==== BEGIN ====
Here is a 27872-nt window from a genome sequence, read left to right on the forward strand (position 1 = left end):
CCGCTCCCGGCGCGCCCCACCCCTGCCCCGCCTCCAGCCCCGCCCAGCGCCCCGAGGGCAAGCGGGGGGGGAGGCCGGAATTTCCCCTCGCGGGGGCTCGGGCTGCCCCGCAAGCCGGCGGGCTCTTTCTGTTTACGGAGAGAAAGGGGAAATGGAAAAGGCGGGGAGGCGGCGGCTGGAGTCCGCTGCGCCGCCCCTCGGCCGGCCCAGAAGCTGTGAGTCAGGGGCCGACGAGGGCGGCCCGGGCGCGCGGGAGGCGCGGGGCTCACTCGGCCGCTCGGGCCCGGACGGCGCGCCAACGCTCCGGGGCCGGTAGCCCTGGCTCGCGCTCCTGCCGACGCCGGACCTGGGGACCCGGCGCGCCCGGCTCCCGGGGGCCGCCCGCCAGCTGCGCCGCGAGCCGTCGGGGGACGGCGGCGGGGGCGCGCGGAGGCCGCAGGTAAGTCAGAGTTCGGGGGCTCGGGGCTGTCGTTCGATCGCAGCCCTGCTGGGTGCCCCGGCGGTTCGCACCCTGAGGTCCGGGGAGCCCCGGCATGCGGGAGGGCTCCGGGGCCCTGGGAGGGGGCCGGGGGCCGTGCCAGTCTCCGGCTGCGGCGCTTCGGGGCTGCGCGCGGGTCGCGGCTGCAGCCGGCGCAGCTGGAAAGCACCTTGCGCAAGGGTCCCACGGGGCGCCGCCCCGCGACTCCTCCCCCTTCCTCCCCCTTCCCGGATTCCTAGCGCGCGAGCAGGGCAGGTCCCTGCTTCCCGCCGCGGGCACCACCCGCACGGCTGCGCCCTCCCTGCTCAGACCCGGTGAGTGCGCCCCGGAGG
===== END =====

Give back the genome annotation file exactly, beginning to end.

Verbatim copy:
Here is a 27872-nt window from a genome sequence, read left to right on the forward strand (position 1 = left end):
CCGCTCCCGGCGCGCCCCACCCCTGCCCCGCCTCCAGCCCCGCCCAGCGCCCCGAGGGCAAGCGGGGGGGGAGGCCGGAATTTCCCCTCGCGGGGGCTCGGGCTGCCCCGCAAGCCGGCGGGCTCTTTCTGTTTACGGAGAGAAAGGGGAAATGGAAAAGGCGGGGAGGCGGCGGCTGGAGTCCGCTGCGCCGCCCCTCGGCCGGCCCAGAAGCTGTGAGTCAGGGGCCGACGAGGGCGGCCCGGGCGCGCGGGAGGCGCGGGGCTCACTCGGCCGCTCGGGCCCGGACGGCGCGCCAACGCTCCGGGGCCGGTAGCCCTGGCTCGCGCTCCTGCCGACGCCGGACCTGGGGACCCGGCGCGCCCGGCTCCCGGGGGCCGCCCGCCAGCTGCGCCGCGAGCCGTCGGGGGACGGCGGCGGGGGCGCGCGGAGGCCGCAGGTAAGTCAGAGTTCGGGGGCTCGGGGCTGTCGTTCGATCGCAGCCCTGCTGGGTGCCCCGGCGGTTCGCACCCTGAGGTCCGGGGAGCCCCGGCATGCGGGAGGGCTCCGGGGCCCTGGGAGGGGGCCGGGGGCCGTGCCAGTCTCCGGCTGCGGCGCTTCGGGGCTGCGCGCGGGTCGCGGCTGCAGCCGGCGCAGCTGGAAAGCACCTTGCGCAAGGGTCCCACGGGGCGCCGCCCCGCGACTCCTCCCCCTTCCTCCCCCTTCCCGGATTCCTAGCGCGCGAGCAGGGCAGGTCCCTGCTTCCCGCCGCGGGCACCACCCGCACGGCTGCGCCCTCCCTGCTCAGACCCGGTGAGTGCGCCCCGGAGG